Juan Cole attempts to compare Bush with Neo and Agent Smith from The Matrix. On the blog "Just a Bump in the Beltway," Rodger comments that:

Bush could be Agent Smith though most people won't see the analogy Mr. Cole posits as it is a bit obscure. Then again I can't really think of a contemporary analogy that fits Bush well. Emperor Norton of San Francisco or Mad King Ludwig seem to be a better fit.

Interestingly enough, this is the second time today that I have run across a reference to Joshua Norton today (the first time was at The Gadflyer; I forgot how I got there).

Anyway, Rodger's "Bush as mad benevolent ruler" comparison does not hold, as both Norton and Ludwig were extremely popular among their subjects and relatively pacifistic.

When I first read the Cole entry, I disagreed with the Bush-as-Smith analogy. Further pondering on the issue leads me to concur; Agent Smith initially is part of the system (both literally and metaphorically). However, his failure in stopping Neo leads him to go rogue, eliminating all previous compunctions (i.e. nation-building) and allowing him to take on new powers (i.e. Patriot Act). It's not perfect, but then again, no analogy is.

Still, Juan Cole makes a crucial mistake at the end of his entry in his assumption that Neo is the epitome of cool, and Agent Smith is simply a square:

If you are running for office, you want to be seen by the young people as like Neo, and not at all like Smith.

Speaking as a "young person" myself, a large part of the allure of The Matrix was that both parties (both the "free humans" and the agents) were incredibly similar in their abilities to dodge bullets, leap over gaps between tall buildings, and use automatic weapons with ease. The difference was in their goals; Neo and company wanted change, while the agents wished to maintain the status quo. Both sides were willing to risk everything in order to succeed.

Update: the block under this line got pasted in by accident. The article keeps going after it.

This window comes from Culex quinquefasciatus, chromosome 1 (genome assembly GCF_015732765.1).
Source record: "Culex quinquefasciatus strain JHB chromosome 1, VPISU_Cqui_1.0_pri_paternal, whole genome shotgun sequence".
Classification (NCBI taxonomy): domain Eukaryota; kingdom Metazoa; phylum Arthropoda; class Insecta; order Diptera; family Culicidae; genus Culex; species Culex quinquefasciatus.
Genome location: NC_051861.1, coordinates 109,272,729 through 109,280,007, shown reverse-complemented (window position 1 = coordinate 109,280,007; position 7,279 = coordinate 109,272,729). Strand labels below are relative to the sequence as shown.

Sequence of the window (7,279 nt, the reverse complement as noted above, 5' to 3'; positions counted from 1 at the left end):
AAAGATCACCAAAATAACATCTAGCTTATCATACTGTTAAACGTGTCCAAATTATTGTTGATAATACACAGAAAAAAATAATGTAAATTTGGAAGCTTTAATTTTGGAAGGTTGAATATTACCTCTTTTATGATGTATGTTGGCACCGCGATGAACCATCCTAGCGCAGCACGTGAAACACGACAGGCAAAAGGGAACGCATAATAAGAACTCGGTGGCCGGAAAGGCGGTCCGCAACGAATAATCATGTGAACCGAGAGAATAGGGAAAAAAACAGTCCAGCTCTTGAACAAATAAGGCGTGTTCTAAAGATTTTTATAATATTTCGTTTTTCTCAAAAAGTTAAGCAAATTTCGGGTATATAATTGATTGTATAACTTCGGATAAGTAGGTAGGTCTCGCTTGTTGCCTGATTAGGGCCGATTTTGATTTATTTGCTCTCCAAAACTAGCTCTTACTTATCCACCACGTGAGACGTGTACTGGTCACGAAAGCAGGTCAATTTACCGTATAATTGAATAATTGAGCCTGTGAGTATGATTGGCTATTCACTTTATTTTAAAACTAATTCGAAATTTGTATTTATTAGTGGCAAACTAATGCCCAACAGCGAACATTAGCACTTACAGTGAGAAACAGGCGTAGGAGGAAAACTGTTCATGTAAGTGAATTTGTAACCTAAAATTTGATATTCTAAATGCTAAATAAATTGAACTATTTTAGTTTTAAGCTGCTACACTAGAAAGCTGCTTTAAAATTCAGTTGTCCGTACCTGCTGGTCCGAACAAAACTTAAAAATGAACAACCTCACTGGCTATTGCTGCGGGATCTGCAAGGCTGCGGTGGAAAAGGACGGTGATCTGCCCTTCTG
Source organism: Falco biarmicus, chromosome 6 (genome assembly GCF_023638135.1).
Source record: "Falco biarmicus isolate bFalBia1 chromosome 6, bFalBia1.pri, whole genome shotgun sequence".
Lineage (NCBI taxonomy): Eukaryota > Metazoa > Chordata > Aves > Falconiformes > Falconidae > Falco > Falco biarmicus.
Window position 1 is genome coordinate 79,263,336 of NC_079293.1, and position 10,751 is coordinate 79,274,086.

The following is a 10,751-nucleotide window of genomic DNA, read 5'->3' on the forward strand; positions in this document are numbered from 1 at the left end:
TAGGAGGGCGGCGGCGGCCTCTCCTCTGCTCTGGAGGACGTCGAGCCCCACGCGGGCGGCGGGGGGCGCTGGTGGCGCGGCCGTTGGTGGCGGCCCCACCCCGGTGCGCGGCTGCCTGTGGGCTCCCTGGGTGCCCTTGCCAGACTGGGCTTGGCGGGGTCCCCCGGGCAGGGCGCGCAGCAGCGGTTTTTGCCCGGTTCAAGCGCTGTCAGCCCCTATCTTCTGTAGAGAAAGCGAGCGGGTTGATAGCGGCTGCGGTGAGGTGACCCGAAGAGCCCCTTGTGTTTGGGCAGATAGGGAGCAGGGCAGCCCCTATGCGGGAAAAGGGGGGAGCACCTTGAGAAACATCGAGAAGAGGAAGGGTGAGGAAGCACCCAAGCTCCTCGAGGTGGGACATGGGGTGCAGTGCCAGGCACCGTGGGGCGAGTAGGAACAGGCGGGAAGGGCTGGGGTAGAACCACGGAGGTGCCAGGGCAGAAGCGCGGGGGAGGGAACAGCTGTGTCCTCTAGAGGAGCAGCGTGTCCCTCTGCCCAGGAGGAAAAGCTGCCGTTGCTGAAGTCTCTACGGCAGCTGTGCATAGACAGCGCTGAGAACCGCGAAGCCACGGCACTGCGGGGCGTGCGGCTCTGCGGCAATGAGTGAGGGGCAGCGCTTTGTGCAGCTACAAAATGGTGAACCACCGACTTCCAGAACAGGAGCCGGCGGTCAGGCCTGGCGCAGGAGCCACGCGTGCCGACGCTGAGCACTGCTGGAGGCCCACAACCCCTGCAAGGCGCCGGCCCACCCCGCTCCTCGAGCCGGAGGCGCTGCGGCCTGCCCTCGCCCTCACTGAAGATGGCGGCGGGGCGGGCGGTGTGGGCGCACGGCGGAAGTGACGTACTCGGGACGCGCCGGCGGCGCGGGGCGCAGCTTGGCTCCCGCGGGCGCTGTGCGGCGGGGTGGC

Why, then, do we hate Agent Smith? Because he disgusts us. In the first movie, two interrogations take place; Agent Smith is present at both of them. In the first incident, he implants a bug (again, a symbol both literal and metaphoric) in Neo's stomach (causing him great pain) in order to gain information from him. In the second, Smith uses both physical and emotional abuse in order to gain information from Morpheus that would enable him to crush the rebels for once and for all.

My guess that the same people who bring up ticking-bomb scenarios whenever torture is mentioned would attempt to justify it if there was the possibility we could catch bin Laden if only we knew one crucial piece of information. That, however, is a argument for another post, as this one is quickly reaching its denouement:

Agent Smith is Abu Ghirab.